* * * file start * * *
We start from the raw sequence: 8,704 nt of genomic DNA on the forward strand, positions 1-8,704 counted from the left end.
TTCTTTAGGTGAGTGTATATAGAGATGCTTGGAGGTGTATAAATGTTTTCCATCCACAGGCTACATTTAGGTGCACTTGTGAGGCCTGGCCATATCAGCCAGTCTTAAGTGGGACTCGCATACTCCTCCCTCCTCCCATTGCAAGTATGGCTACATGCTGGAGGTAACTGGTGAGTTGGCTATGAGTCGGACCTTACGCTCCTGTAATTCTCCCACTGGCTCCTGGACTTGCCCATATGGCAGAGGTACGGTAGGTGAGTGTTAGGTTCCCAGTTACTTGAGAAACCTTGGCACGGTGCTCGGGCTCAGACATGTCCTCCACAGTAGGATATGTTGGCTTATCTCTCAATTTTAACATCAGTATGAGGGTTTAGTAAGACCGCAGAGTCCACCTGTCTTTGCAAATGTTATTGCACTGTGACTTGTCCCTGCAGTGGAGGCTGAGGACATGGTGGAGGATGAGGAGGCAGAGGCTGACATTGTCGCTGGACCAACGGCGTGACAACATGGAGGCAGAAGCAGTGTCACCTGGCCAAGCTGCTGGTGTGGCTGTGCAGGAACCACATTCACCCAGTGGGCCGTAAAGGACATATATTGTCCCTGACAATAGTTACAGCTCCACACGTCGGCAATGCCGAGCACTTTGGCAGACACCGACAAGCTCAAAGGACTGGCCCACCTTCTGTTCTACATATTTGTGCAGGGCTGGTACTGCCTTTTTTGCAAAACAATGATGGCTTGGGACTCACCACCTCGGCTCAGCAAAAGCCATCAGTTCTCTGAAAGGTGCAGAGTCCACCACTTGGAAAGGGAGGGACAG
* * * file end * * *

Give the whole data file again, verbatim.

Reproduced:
We start from the raw sequence: 8,704 nt of genomic DNA on the forward strand, positions 1-8,704 counted from the left end.
TTCTTTAGGTGAGTGTATATAGAGATGCTTGGAGGTGTATAAATGTTTTCCATCCACAGGCTACATTTAGGTGCACTTGTGAGGCCTGGCCATATCAGCCAGTCTTAAGTGGGACTCGCATACTCCTCCCTCCTCCCATTGCAAGTATGGCTACATGCTGGAGGTAACTGGTGAGTTGGCTATGAGTCGGACCTTACGCTCCTGTAATTCTCCCACTGGCTCCTGGACTTGCCCATATGGCAGAGGTACGGTAGGTGAGTGTTAGGTTCCCAGTTACTTGAGAAACCTTGGCACGGTGCTCGGGCTCAGACATGTCCTCCACAGTAGGATATGTTGGCTTATCTCTCAATTTTAACATCAGTATGAGGGTTTAGTAAGACCGCAGAGTCCACCTGTCTTTGCAAATGTTATTGCACTGTGACTTGTCCCTGCAGTGGAGGCTGAGGACATGGTGGAGGATGAGGAGGCAGAGGCTGACATTGTCGCTGGACCAACGGCGTGACAACATGGAGGCAGAAGCAGTGTCACCTGGCCAAGCTGCTGGTGTGGCTGTGCAGGAACCACATTCACCCAGTGGGCCGTAAAGGACATATATTGTCCCTGACAATAGTTACAGCTCCACACGTCGGCAATGCCGAGCACTTTGGCAGACACCGACAAGCTCAAAGGACTGGCCCACCTTCTGTTCTACATATTTGTGCAGGGCTGGTACTGCCTTTTTTGCAAAACAATGATGGCTTGGGACTCACCACCTCGGCTCAGCAAAAGCCATCAGTTCTCTGAAAGGTGCAGAGTCCACCACTTGGAAAGGGAGGGACAG